17 Oct

Girl Camper: Episode 106 Simplifying Weekend Get Aways

On this weeks show I am talking about ways to make more use of your RV. You dreamed the dream, you made the purchase but now it seems harder than you thought to use it as often as you hoped. I discovered that weekend get-aways sometimes feel as pressure filled as the big trips. Having the RV packed and ready is only half the battle. Having the right state of mind is key as well. How do you shut the negative loop that starts telling you to “just stay home and relax here this weekend”?

I have a new check list of things to do when the camper rolls in the driveway from the last trip that make the next trip less pressure. In addition to the usual things like emptying the trailer of food, garbage and laundry I have now added these time savers that make the next trip more likely to happen.

When You Get Home

Strip the bed of dirty linens. Even if you don’t wash them until Tuesday or Wednesday, at least they’re in the house and it’s more likely to get done before the weekend.

Stripping the bed as soon as I get home allows me to get the bedding changed during the week and have the bed made up and ready to go before Friday afternoon.

Clean the trailer when you get it home rather than when you are ready to use it again. Getting out there in the middle of a busy work week can feel like a chore and add to the loop that starts playing telling you to just stay home. I now wipe the floors, bathroom and surfaces after I strip the bed. Having it all clean just begs you to repack it and get out.

During The Week 

Think of food differently when planning quick trips. I always have this ideal for camp meals and I want to make them extra special. Ideal meals are a bit of a dream. I think I’d rather sit around the fire with a reheated leftover than be at home with probably the same leftover. Some ways to not overthink the food are to:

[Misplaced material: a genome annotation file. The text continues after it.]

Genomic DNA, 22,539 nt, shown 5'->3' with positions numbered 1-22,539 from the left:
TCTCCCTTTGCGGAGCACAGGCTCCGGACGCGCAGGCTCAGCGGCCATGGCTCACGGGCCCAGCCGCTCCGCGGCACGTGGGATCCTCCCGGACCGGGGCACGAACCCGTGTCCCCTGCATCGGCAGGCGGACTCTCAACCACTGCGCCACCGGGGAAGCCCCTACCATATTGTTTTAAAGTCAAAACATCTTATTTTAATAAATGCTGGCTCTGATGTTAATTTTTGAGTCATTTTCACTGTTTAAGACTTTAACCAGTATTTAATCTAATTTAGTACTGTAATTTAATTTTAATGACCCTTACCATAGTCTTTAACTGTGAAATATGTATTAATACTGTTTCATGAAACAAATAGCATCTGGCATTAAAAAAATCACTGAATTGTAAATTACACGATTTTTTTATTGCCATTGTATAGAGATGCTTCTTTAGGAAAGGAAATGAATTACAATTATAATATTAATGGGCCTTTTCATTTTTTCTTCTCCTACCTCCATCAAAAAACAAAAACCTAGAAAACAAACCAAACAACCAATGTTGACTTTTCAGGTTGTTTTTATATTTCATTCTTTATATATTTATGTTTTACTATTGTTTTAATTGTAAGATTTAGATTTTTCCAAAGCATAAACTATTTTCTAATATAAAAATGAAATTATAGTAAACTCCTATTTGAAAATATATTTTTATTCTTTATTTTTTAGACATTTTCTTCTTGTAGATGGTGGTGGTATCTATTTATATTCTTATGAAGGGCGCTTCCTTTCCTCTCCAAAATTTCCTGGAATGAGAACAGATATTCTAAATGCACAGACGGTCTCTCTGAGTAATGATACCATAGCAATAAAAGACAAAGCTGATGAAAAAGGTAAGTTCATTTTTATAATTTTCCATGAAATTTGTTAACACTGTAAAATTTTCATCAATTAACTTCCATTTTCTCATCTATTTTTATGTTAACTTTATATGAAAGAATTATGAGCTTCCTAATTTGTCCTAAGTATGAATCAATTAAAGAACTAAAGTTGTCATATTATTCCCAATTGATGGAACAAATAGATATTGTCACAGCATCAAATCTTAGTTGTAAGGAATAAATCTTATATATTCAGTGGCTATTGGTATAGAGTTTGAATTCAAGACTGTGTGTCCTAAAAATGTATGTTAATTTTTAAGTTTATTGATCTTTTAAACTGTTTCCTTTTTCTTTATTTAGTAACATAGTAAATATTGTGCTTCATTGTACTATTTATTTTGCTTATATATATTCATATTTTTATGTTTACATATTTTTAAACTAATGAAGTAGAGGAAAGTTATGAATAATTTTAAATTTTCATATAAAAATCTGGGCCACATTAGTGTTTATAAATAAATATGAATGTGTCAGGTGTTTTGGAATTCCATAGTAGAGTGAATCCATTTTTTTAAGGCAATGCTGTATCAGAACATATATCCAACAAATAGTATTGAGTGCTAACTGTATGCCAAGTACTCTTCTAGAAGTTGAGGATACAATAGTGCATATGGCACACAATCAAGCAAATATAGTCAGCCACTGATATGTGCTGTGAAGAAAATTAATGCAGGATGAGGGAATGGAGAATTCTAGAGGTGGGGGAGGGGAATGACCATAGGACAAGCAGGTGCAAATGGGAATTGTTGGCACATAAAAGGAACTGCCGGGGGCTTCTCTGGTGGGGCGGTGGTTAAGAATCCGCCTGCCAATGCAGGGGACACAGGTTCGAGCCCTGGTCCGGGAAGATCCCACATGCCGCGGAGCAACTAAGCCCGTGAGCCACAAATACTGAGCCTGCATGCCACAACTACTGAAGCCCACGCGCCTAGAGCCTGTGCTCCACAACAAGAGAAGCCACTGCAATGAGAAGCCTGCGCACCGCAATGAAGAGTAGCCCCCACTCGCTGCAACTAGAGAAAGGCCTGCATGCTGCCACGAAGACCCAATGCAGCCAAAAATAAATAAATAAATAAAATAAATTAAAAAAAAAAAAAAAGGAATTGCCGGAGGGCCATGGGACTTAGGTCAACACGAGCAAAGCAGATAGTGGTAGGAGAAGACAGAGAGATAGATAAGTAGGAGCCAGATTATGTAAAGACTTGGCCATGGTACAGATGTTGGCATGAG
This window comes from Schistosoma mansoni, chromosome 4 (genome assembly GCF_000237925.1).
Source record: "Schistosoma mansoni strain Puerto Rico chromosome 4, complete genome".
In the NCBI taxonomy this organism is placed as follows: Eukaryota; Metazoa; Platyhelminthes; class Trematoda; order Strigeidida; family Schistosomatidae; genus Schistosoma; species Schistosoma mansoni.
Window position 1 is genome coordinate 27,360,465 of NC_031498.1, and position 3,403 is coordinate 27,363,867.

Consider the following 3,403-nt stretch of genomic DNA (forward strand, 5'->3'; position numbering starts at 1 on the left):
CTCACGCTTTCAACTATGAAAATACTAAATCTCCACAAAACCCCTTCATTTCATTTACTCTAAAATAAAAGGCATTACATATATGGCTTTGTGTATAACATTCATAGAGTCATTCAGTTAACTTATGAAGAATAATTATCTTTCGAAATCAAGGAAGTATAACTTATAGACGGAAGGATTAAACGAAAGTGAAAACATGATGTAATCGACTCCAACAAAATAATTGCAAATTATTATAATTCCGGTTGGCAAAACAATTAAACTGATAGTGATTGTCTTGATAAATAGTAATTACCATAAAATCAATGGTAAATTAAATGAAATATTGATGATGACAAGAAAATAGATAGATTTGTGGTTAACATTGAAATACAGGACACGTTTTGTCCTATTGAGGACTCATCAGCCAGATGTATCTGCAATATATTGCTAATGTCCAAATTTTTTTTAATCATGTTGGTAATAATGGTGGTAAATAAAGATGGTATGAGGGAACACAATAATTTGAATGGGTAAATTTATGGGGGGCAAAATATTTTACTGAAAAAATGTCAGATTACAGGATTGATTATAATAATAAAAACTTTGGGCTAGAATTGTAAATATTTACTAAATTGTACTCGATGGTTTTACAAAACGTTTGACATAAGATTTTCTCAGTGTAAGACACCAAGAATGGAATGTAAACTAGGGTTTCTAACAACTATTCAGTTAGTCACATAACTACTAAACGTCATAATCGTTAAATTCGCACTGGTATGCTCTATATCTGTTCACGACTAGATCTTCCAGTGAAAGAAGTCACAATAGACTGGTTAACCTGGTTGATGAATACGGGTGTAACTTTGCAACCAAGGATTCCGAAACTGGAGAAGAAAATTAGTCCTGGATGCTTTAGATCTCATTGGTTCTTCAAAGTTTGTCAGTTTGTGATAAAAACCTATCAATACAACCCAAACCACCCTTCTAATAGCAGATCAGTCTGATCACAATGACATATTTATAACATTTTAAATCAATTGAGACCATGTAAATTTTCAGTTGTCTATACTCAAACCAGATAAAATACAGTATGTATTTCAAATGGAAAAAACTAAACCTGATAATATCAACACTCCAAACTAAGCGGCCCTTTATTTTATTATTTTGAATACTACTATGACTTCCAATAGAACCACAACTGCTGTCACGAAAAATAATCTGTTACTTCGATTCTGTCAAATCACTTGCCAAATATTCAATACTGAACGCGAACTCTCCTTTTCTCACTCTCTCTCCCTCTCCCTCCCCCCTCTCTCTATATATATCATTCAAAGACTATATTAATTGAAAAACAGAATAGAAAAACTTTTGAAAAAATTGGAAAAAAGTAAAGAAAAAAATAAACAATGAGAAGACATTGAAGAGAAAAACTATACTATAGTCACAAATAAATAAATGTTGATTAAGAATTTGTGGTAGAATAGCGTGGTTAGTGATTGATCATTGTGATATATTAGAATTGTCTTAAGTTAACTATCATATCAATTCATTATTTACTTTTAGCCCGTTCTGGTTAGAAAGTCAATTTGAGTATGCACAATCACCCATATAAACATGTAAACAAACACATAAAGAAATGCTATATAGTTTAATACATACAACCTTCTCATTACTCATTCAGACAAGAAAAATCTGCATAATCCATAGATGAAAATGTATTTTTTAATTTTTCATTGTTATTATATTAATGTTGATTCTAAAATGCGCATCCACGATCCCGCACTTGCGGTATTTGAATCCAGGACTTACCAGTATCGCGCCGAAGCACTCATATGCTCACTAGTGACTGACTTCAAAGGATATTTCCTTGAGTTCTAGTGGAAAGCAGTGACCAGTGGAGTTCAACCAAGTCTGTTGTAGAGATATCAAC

Cook an extra large meal during the week and freeze a portion for travel. When you get to the campground on Friday you can unwind with a heated up leftover rather than ramp up and start chopping and dicing.

Freezing a serving or two from a weekday meal makes it easier to get out of Dodge on a Friday afternoon without worrying about what’s for dinner.

If you plan a special meal for Saturday night,  buy the ingredients when you are doing your family shopping. Don’t make anything so special that you need to make a special trip to get ingredients. Freeze it if necessary but get what you want when you are already at the store.

Have a pantry with ‘go to’ meals that don’t require refrigerated food. Tuna casseroles with Ramen noodles make great camp comfort food in a pinch. Beans and Rice. Tomato soup and oyster crackers. White sliced potatoes and hash. Ask yourself if the meal is more important than the location and if the idea of food having to be “special” is stopping you from even going, you may need to rethink the food part.


The Night Before

Plug the trailer in so that the refrigerator is nice and cold and you can transfer the food items you need for the weekend to the trailer right before you leave. I cleared a shelf in the home refrigerator and I use it as my stash for trailer sized food. Mini sized condiments and things I like in the trailer and then I don’t have to search for them around the fridge. I put them on the bottom shelf on the door because no one will ever find them there!

I now know keep my RV sized condiments on the lower shelf of my home fridge so I can grab them quickly when I’m packing for a weekend.

Add the clothes items that you need for the trip and put them in the trailer the night before. I use packing cubes which I bring in when I get home and then I can add the clothes I will need during the week as I am watching what the weather forecast looks like. I have coats, rain gear and extra shoes in the trailer all the time so I just need the street clothes for the weekend ahead.

Gas up the tow vehicle. Having to make one less stop on the day of departure is a real stress reliever. It puts you closer to your goal of getting to the campground as soon as possible. Last minute errands on a Friday take longer than the rest of the week because of high traffic volume  and create tension when the goal is to start unwinding.

Having the trailer hitched the night before makes the travel day a lot easier.